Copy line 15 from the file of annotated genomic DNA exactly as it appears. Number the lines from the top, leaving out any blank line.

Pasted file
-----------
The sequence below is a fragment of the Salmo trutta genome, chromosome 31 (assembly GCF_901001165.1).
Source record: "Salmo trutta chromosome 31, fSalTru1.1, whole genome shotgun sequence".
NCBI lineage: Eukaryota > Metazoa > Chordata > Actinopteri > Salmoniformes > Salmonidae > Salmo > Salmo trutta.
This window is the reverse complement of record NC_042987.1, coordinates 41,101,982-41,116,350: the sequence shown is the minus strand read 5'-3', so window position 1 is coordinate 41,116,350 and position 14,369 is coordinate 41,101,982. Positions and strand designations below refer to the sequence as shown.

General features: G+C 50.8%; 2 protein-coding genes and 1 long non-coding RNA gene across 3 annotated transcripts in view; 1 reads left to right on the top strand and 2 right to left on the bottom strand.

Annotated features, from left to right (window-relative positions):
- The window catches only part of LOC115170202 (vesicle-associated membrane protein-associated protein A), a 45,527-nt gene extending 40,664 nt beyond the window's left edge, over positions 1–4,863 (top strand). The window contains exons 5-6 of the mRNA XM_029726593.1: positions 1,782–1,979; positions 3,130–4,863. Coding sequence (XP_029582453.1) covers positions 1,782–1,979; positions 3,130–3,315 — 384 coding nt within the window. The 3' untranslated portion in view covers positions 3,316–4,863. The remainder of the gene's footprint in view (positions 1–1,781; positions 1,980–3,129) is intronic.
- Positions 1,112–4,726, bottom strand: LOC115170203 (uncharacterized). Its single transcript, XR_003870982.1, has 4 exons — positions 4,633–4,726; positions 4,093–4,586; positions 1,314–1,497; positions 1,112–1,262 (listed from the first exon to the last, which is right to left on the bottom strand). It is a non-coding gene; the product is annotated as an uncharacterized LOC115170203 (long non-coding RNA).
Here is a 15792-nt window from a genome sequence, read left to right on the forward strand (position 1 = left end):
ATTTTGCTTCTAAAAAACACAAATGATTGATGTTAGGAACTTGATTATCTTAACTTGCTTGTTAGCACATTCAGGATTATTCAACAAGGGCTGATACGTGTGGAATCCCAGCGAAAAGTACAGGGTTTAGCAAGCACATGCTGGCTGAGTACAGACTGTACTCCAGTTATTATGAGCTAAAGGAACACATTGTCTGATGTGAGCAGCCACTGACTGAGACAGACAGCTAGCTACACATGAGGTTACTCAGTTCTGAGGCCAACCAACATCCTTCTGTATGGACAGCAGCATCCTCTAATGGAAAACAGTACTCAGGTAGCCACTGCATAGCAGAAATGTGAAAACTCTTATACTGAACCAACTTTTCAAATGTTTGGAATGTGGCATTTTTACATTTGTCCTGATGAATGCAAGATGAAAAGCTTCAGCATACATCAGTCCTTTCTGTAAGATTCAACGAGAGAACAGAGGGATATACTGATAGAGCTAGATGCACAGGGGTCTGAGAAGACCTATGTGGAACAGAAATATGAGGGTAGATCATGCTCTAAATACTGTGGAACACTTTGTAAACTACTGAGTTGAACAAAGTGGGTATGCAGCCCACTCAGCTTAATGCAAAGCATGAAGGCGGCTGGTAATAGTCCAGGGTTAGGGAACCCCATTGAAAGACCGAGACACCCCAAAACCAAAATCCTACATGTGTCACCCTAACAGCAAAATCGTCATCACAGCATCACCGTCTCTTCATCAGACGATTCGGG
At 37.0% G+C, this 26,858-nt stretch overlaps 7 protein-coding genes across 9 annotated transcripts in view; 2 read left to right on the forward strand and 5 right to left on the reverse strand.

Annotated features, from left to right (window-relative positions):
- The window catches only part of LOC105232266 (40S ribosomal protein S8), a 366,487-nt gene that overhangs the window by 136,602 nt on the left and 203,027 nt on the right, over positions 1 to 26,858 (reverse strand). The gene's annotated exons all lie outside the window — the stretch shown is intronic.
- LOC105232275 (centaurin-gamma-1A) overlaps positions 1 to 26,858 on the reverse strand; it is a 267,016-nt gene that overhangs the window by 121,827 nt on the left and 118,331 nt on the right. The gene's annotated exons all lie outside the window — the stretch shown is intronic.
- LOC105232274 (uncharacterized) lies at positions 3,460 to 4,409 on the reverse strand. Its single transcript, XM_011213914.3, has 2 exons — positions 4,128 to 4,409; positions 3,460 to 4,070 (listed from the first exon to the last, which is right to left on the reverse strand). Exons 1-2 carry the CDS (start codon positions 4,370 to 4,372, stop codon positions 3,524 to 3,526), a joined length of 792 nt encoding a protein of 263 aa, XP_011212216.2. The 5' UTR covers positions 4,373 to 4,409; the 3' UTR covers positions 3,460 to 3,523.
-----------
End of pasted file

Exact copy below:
- LOC105232274 (uncharacterized) lies at positions 3,460 to 4,409 on the reverse strand. Its single transcript, XM_011213914.3, has 2 exons — positions 4,128 to 4,409; positions 3,460 to 4,070 (listed from the first exon to the last, which is right to left on the reverse strand). Exons 1-2 carry the CDS (start codon positions 4,370 to 4,372, stop codon positions 3,524 to 3,526), a joined length of 792 nt encoding a protein of 263 aa, XP_011212216.2. The 5' UTR covers positions 4,373 to 4,409; the 3' UTR covers positions 3,460 to 3,523.